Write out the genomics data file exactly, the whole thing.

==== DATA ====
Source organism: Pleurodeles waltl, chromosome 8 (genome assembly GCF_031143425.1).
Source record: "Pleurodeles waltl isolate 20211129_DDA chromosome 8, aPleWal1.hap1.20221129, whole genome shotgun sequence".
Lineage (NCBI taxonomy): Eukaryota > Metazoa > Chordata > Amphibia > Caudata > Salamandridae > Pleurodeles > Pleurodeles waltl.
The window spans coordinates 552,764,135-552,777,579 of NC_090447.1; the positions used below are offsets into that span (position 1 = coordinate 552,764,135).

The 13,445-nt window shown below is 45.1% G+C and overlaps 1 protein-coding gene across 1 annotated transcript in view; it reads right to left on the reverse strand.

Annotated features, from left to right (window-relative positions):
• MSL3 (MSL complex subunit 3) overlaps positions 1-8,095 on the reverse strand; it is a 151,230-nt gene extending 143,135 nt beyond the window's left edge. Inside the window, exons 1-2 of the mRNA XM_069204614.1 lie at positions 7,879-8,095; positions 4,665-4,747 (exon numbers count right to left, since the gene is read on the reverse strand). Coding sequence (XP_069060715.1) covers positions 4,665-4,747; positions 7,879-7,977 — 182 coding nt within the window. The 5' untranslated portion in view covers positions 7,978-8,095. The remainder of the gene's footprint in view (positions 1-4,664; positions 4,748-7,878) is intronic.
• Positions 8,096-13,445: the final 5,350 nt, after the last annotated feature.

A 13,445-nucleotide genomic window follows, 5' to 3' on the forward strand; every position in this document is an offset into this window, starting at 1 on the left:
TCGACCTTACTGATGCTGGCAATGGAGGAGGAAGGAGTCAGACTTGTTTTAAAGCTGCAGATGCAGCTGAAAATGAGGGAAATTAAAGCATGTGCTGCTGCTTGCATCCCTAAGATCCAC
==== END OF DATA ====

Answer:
Source organism: Pleurodeles waltl, chromosome 8 (genome assembly GCF_031143425.1).
Source record: "Pleurodeles waltl isolate 20211129_DDA chromosome 8, aPleWal1.hap1.20221129, whole genome shotgun sequence".
Lineage (NCBI taxonomy): Eukaryota > Metazoa > Chordata > Amphibia > Caudata > Salamandridae > Pleurodeles > Pleurodeles waltl.
The window spans coordinates 552,764,135-552,777,579 of NC_090447.1; the positions used below are offsets into that span (position 1 = coordinate 552,764,135).

The 13,445-nt window shown below is 45.1% G+C and overlaps 1 protein-coding gene across 1 annotated transcript in view; it reads right to left on the reverse strand.

Annotated features, from left to right (window-relative positions):
• MSL3 (MSL complex subunit 3) overlaps positions 1-8,095 on the reverse strand; it is a 151,230-nt gene extending 143,135 nt beyond the window's left edge. Inside the window, exons 1-2 of the mRNA XM_069204614.1 lie at positions 7,879-8,095; positions 4,665-4,747 (exon numbers count right to left, since the gene is read on the reverse strand). Coding sequence (XP_069060715.1) covers positions 4,665-4,747; positions 7,879-7,977 — 182 coding nt within the window. The 5' untranslated portion in view covers positions 7,978-8,095. The remainder of the gene's footprint in view (positions 1-4,664; positions 4,748-7,878) is intronic.
• Positions 8,096-13,445: the final 5,350 nt, after the last annotated feature.

A 13,445-nucleotide genomic window follows, 5' to 3' on the forward strand; every position in this document is an offset into this window, starting at 1 on the left:
TCGACCTTACTGATGCTGGCAATGGAGGAGGAAGGAGTCAGACTTGTTTTAAAGCTGCAGATGCAGCTGAAAATGAGGGAAATTAAAGCATGTGCTGCTGCTTGCATCCCTAAGATCCAC